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--> 8 Implementation Issues* Two major activities need to take place before the Health Care Financing Administration's (HCFA's) November 1998 mailing: (1) Several different types of plans (health maintenance organization, point-of-service, provider-sponsored organization, provider service network, medical savings account, and private fee-for-service) need to be defined and (2) during the fall of 1998, 39 million beneficiaries must be reached and educated about Medicare+Choice before they receive HCFA's mailing. November 1998 will mark the largest open-enrollment season ever attempted, although the first true open enrollment will take place in 2002, when the beneficiaries will be locked in to the choices that they have made until the next open-enrollment season a year later. Presentations over the course of the workshop indicated that the chances of getting the information infrastructure in place by the fall of 1998 is very low, not because those implementing the program are not competent but because the task is so cumbersome. To move from operational theory to implementation, the development of information in six areas should be examined. The conflict between making something understandable and accessible to the public and to various subgroups versus making something legally and technically correct and complete. There has been a traditional emphasis on making information as legally and technically correct as possible, often sacrificing the information's accessibility to the public. Experts need to learn that more information is not necessarily better information. Also, the visual presentation of the information is almost as important as the content. There is a difference between making people aware of information and helping them understand it. Helping people understand information and providing a context and creating an infrastructure that assists people in making informed choices involve more time and money and greater human resources. If a clear understanding of the Medicare+Choice and traditional Medicare programs does not exist, beneficiaries will be afraid and anxious. The presentation of data is key. The first round of data available to beneficiaries will focus on benefits and costs. However, more data on quality will need to be included as time progresses. The key issue becomes how to present the data so that it is usable. Organizations are moving beyond just including Health Plan Employer Data and Information Set (HEDIS) data and *   This chapter is based upon remarks by Carol Cronin, Helen Darling, Lynn Etheredge, Vicki Gregg, and Leonard Schaeffer.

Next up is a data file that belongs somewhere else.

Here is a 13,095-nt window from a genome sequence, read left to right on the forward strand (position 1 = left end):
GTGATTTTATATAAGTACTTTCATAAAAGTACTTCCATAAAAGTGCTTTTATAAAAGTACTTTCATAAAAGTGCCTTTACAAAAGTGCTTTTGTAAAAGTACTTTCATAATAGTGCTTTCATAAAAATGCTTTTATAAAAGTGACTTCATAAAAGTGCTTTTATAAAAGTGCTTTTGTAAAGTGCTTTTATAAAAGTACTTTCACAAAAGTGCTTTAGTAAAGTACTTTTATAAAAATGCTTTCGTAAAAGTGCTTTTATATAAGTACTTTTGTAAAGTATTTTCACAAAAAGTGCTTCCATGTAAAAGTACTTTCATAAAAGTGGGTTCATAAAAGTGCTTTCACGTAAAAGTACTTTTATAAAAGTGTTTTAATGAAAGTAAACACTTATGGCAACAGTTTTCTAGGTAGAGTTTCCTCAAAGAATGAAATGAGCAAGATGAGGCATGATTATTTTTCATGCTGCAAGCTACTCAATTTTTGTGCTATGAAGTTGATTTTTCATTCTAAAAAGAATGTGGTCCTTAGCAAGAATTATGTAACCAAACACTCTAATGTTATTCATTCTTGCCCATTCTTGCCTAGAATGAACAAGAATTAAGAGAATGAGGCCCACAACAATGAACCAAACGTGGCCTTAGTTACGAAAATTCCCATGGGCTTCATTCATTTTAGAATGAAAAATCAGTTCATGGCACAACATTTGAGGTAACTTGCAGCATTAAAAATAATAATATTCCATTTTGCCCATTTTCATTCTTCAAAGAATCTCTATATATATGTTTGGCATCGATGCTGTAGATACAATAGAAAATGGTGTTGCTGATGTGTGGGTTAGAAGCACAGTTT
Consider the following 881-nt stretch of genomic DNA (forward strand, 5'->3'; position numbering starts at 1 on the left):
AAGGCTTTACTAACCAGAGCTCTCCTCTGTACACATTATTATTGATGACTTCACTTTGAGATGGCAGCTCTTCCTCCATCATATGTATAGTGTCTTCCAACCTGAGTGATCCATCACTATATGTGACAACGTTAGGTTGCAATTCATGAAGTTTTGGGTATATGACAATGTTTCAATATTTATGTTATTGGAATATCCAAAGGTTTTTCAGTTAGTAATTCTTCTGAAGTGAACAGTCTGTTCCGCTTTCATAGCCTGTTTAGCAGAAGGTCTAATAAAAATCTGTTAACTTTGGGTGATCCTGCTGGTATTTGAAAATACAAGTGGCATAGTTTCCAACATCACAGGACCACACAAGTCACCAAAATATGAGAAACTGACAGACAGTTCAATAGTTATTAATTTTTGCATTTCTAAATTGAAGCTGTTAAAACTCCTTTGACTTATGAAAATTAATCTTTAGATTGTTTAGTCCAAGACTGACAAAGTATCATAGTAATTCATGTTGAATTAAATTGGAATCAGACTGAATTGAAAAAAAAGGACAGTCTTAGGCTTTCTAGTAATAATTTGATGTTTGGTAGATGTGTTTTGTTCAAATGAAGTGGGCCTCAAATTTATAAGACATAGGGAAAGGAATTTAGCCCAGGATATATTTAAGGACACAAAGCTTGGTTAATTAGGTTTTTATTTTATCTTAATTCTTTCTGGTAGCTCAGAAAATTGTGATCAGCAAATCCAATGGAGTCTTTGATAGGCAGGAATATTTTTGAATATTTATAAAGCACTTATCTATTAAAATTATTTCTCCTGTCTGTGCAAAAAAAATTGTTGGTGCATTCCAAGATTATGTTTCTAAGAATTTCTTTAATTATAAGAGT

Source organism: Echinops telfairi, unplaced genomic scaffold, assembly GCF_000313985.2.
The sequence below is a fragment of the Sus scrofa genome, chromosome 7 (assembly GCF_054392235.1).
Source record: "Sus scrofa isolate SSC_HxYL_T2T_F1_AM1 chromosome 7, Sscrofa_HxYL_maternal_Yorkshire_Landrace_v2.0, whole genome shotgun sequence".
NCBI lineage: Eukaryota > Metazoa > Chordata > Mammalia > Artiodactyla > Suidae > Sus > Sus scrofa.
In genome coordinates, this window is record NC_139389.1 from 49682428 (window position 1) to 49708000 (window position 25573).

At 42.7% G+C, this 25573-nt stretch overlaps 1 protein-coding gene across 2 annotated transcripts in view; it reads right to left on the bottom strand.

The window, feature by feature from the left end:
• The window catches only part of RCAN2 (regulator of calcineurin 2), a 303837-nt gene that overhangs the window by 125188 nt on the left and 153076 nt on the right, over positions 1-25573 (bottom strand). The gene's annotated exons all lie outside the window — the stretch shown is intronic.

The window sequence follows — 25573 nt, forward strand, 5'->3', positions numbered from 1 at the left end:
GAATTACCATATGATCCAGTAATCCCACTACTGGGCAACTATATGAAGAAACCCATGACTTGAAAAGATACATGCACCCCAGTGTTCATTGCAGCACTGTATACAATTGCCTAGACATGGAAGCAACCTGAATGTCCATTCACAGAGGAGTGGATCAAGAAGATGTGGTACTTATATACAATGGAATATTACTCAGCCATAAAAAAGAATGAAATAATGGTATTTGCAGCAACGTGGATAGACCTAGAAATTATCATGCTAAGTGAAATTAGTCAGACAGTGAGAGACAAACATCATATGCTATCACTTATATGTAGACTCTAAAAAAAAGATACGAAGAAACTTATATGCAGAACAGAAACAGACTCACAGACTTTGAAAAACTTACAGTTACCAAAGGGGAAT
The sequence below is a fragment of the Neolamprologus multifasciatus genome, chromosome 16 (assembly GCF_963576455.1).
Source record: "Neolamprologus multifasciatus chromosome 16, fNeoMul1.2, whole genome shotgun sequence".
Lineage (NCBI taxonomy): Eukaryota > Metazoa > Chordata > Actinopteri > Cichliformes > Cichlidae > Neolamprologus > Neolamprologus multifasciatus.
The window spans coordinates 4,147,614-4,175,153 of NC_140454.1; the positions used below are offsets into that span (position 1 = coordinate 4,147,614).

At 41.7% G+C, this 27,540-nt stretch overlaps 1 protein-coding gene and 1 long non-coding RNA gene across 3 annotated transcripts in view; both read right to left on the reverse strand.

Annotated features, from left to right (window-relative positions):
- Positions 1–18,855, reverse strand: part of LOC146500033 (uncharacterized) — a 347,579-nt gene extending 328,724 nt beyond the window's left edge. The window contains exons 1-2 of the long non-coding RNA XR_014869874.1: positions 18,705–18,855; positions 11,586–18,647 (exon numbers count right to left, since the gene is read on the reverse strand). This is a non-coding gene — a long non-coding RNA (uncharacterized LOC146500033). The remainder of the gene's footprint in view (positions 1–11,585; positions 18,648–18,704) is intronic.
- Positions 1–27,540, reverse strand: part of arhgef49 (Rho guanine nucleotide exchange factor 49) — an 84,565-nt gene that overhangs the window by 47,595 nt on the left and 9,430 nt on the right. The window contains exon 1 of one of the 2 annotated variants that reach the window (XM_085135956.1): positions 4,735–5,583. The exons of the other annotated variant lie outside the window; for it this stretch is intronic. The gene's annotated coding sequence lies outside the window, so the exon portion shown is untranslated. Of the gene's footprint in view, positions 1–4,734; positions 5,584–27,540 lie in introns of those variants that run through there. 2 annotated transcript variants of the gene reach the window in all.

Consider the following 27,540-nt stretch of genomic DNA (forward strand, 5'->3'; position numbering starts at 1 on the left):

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--> are beginning to organize information in terms of groups of information, for example, including all data on women's health indicators (e.g., mammography rates) together. Eventually, organizations will be presenting qualitative data using an evaluative approach in which algorithms and weighting systems will be applied to the data. These systems will allow some plans to be favored over others. This final way of presenting information is being developed by the Foundation for Accountability and other similar organizations. The issue of using standardized information versus customized information. Throughout the workshop the notion of "mass customization" was mentioned. With mass customization, information is tailored to appeal to the interests and concerns of different groups of Medicare beneficiaries. Information experts argued that this type of information dissemination is easier to do over the Internet than in print. The senior population at present, however, favors print materials over the Internet's resources. The committee was advised to tell HCFA to establish prototypes for displaying and disseminating information that would encourage private-sector creativity but that would still enable plans to let beneficiaries know that "we are standard in these ways, but not in these." Targeting of the correct audience is important. The Medicare population is very heterogeneous. When disseminating information it is critical to avoid stereotyping, particularly by age, dependency status, and health status. Research indicates that those with technically poor health status sometimes perceive their own health to be better than it really is. Developing information for the short term versus the longer term. Creating information for the immediate deadline of November 1998 is a first step. The real issues will be played out over the next 5 years. It is critical not to do anything in the short term that must be undone in order to do it right in the long-term. Some information experts encouraged the committee to look at the development of information in generational terms. The expectations of the generation currently in or just entering Medicare will be vastly different from those of the baby boomers and younger generations when they enter the Medicare program.* Accountability Contract management is a critical issue for HCFA. Under Medicare+Choice, many new plans (and types of plans) will be entering the Medicare marketplace. Several of these plans will be small and largely untested. The potential for error is great. Presenters examining the implementation issues for Medicare+Choice encouraged HCFA to tighten its contract management procedures so that it could quickly step into a bad situation. HCFA was also encouraged to follow the example of the Office of Personnel Management and the Federal Employees' Health Benefits Plan and put more of the burden for good performance and conduct on the health plans themselves. The plans need to be accountable for providing good and complete information to beneficiaries. If people are not getting the medical care they need, the language translation services promised to them, or the disease management program advertised to them, it should be the plan's responsibility to correct these errors before HCFA steps in with severe punitive measures. The committee heard that it is unreasonable to expect a government agency to manage with a slim *   Carol Cronin.